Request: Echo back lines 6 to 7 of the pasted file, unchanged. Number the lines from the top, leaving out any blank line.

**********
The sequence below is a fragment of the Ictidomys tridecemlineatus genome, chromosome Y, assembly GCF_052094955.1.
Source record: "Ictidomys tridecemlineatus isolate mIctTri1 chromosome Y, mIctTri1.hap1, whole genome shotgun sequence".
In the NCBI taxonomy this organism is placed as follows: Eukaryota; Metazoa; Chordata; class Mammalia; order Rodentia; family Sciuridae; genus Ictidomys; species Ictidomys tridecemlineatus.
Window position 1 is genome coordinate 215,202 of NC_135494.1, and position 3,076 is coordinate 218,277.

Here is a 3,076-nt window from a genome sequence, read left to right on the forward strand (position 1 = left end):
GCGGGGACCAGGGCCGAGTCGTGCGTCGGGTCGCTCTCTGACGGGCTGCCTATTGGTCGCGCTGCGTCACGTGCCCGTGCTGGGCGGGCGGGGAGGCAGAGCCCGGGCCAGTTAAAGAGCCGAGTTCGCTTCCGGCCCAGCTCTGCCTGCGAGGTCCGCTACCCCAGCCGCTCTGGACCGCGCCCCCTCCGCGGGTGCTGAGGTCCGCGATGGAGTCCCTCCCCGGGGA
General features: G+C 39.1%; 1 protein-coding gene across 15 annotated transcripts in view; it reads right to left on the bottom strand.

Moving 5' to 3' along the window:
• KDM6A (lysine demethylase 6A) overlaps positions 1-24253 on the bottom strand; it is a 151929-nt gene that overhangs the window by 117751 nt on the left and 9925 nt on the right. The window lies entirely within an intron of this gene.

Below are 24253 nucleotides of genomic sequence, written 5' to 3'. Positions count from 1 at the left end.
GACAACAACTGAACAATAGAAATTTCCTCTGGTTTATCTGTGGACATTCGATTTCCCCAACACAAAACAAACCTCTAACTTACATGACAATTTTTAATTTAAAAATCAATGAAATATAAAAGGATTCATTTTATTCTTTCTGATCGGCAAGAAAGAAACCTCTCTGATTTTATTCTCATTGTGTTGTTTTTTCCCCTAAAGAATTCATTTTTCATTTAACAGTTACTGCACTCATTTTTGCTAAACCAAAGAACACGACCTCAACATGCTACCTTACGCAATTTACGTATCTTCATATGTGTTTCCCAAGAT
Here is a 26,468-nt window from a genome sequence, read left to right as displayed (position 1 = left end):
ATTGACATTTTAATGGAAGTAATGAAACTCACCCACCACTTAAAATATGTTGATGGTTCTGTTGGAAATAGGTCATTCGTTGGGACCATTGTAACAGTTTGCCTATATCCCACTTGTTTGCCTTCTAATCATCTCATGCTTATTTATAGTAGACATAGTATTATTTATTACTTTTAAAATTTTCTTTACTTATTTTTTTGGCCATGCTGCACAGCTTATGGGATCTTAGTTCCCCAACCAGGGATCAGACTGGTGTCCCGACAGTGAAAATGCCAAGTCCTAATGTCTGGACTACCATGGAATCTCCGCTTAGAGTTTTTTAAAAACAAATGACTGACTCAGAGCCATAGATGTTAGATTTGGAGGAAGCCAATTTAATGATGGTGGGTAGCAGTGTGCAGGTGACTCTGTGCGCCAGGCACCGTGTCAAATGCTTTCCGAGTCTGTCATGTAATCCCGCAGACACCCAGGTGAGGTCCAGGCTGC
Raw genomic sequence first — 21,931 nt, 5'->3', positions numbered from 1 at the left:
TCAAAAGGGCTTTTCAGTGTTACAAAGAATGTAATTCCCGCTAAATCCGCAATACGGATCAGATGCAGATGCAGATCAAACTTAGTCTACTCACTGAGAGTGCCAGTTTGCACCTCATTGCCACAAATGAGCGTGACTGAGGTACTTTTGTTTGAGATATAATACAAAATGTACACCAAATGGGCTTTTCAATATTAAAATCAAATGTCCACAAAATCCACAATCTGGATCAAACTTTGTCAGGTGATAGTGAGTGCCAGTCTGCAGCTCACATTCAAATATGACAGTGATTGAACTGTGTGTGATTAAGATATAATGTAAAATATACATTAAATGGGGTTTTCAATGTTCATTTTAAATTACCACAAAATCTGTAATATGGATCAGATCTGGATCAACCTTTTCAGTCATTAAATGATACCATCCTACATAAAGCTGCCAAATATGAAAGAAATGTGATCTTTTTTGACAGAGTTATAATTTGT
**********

GCGGGGACCAGGGCCGAGTCGTGCGTCGGGTCGCTCTCTGACGGGCTGCCTATTGGTCGCGCTGCGTCACGTGCCCGTGCTGGGCGGGCGGGGAGGCAGAGCCCGGGCCAGTTAAAGAGCCGAGTTCGCTTCCGGCCCAGCTCTGCCTGCGAGGTCCGCTACCCCAGCCGCTCTGGACCGCGCCCCCTCCGCGGGTGCTGAGGTCCGCGATGGAGTCCCTCCCCGGGGA
General features: G+C 39.1%; 1 protein-coding gene across 15 annotated transcripts in view; it reads right to left on the bottom strand.